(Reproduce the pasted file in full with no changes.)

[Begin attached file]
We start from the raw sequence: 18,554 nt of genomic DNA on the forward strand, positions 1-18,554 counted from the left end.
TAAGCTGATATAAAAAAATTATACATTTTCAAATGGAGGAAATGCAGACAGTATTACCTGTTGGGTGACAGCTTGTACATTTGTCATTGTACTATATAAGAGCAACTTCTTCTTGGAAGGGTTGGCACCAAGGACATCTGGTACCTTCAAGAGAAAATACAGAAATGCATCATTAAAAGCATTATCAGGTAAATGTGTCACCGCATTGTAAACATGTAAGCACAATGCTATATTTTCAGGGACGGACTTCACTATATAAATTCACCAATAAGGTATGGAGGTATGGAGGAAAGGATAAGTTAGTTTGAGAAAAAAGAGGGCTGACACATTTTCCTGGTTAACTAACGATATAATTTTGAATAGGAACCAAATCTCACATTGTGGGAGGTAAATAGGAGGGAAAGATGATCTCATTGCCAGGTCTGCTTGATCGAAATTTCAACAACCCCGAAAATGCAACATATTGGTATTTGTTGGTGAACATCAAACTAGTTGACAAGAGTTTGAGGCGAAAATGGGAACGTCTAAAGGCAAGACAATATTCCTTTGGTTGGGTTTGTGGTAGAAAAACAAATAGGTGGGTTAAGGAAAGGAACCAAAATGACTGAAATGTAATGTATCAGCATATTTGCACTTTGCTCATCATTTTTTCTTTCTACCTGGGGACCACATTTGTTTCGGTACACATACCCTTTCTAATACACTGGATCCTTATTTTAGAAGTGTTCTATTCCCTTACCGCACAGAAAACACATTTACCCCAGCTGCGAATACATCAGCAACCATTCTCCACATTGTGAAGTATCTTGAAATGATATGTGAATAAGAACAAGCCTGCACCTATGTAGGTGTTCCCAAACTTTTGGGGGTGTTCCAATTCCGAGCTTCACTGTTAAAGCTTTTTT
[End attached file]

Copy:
We start from the raw sequence: 18,554 nt of genomic DNA on the forward strand, positions 1-18,554 counted from the left end.
TAAGCTGATATAAAAAAATTATACATTTTCAAATGGAGGAAATGCAGACAGTATTACCTGTTGGGTGACAGCTTGTACATTTGTCATTGTACTATATAAGAGCAACTTCTTCTTGGAAGGGTTGGCACCAAGGACATCTGGTACCTTCAAGAGAAAATACAGAAATGCATCATTAAAAGCATTATCAGGTAAATGTGTCACCGCATTGTAAACATGTAAGCACAATGCTATATTTTCAGGGACGGACTTCACTATATAAATTCACCAATAAGGTATGGAGGTATGGAGGAAAGGATAAGTTAGTTTGAGAAAAAAGAGGGCTGACACATTTTCCTGGTTAACTAACGATATAATTTTGAATAGGAACCAAATCTCACATTGTGGGAGGTAAATAGGAGGGAAAGATGATCTCATTGCCAGGTCTGCTTGATCGAAATTTCAACAACCCCGAAAATGCAACATATTGGTATTTGTTGGTGAACATCAAACTAGTTGACAAGAGTTTGAGGCGAAAATGGGAACGTCTAAAGGCAAGACAATATTCCTTTGGTTGGGTTTGTGGTAGAAAAACAAATAGGTGGGTTAAGGAAAGGAACCAAAATGACTGAAATGTAATGTATCAGCATATTTGCACTTTGCTCATCATTTTTTCTTTCTACCTGGGGACCACATTTGTTTCGGTACACATACCCTTTCTAATACACTGGATCCTTATTTTAGAAGTGTTCTATTCCCTTACCGCACAGAAAACACATTTACCCCAGCTGCGAATACATCAGCAACCATTCTCCACATTGTGAAGTATCTTGAAATGATATGTGAATAAGAACAAGCCTGCACCTATGTAGGTGTTCCCAAACTTTTGGGGGTGTTCCAATTCCGAGCTTCACTGTTAAAGCTTTTTT